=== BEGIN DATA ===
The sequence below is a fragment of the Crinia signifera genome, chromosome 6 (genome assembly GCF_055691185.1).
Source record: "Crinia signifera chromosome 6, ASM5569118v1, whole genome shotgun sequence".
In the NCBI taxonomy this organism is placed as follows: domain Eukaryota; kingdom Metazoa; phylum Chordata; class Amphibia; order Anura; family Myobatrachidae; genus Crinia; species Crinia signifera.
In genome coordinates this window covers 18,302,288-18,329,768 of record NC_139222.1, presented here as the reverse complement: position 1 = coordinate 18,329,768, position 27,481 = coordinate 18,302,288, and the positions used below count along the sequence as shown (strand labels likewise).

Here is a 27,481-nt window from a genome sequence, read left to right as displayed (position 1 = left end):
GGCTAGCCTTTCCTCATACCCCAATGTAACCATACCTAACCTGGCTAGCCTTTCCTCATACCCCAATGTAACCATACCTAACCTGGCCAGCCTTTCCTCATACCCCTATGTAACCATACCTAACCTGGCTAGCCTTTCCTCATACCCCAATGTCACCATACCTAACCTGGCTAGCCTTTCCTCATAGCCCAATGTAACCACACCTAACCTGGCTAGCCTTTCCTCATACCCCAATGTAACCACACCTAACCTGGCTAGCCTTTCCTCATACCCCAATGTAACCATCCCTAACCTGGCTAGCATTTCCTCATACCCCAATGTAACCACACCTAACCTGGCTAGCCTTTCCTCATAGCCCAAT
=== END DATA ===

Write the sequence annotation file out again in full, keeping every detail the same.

The sequence below is a fragment of the Crinia signifera genome, chromosome 6 (genome assembly GCF_055691185.1).
Source record: "Crinia signifera chromosome 6, ASM5569118v1, whole genome shotgun sequence".
In the NCBI taxonomy this organism is placed as follows: domain Eukaryota; kingdom Metazoa; phylum Chordata; class Amphibia; order Anura; family Myobatrachidae; genus Crinia; species Crinia signifera.
In genome coordinates this window covers 18,302,288-18,329,768 of record NC_139222.1, presented here as the reverse complement: position 1 = coordinate 18,329,768, position 27,481 = coordinate 18,302,288, and the positions used below count along the sequence as shown (strand labels likewise).

Here is a 27,481-nt window from a genome sequence, read left to right as displayed (position 1 = left end):
GGCTAGCCTTTCCTCATACCCCAATGTAACCATACCTAACCTGGCTAGCCTTTCCTCATACCCCAATGTAACCATACCTAACCTGGCCAGCCTTTCCTCATACCCCTATGTAACCATACCTAACCTGGCTAGCCTTTCCTCATACCCCAATGTCACCATACCTAACCTGGCTAGCCTTTCCTCATAGCCCAATGTAACCACACCTAACCTGGCTAGCCTTTCCTCATACCCCAATGTAACCACACCTAACCTGGCTAGCCTTTCCTCATACCCCAATGTAACCATCCCTAACCTGGCTAGCATTTCCTCATACCCCAATGTAACCACACCTAACCTGGCTAGCCTTTCCTCATAGCCCAAT